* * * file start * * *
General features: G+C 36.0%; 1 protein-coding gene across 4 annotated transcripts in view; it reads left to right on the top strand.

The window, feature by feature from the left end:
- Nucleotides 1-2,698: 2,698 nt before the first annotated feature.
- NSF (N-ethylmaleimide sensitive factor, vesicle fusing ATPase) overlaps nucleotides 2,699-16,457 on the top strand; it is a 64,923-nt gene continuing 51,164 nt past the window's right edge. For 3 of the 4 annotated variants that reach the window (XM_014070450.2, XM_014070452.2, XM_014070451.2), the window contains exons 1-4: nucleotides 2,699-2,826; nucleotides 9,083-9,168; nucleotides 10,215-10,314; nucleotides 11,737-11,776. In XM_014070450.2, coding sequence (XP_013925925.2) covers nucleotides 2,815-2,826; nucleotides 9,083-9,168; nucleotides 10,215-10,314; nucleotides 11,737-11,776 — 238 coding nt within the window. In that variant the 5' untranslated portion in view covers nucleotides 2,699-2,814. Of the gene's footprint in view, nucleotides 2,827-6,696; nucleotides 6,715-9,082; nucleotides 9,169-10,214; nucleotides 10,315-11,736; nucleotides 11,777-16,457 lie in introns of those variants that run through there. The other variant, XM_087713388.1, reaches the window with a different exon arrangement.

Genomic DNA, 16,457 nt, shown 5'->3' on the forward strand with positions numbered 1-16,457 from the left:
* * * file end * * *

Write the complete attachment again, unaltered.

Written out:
General features: G+C 36.0%; 1 protein-coding gene across 4 annotated transcripts in view; it reads left to right on the top strand.

The window, feature by feature from the left end:
- Nucleotides 1-2,698: 2,698 nt before the first annotated feature.
- NSF (N-ethylmaleimide sensitive factor, vesicle fusing ATPase) overlaps nucleotides 2,699-16,457 on the top strand; it is a 64,923-nt gene continuing 51,164 nt past the window's right edge. For 3 of the 4 annotated variants that reach the window (XM_014070450.2, XM_014070452.2, XM_014070451.2), the window contains exons 1-4: nucleotides 2,699-2,826; nucleotides 9,083-9,168; nucleotides 10,215-10,314; nucleotides 11,737-11,776. In XM_014070450.2, coding sequence (XP_013925925.2) covers nucleotides 2,815-2,826; nucleotides 9,083-9,168; nucleotides 10,215-10,314; nucleotides 11,737-11,776 — 238 coding nt within the window. In that variant the 5' untranslated portion in view covers nucleotides 2,699-2,814. Of the gene's footprint in view, nucleotides 2,827-6,696; nucleotides 6,715-9,082; nucleotides 9,169-10,214; nucleotides 10,315-11,736; nucleotides 11,777-16,457 lie in introns of those variants that run through there. The other variant, XM_087713388.1, reaches the window with a different exon arrangement.

Genomic DNA, 16,457 nt, shown 5'->3' on the forward strand with positions numbered 1-16,457 from the left: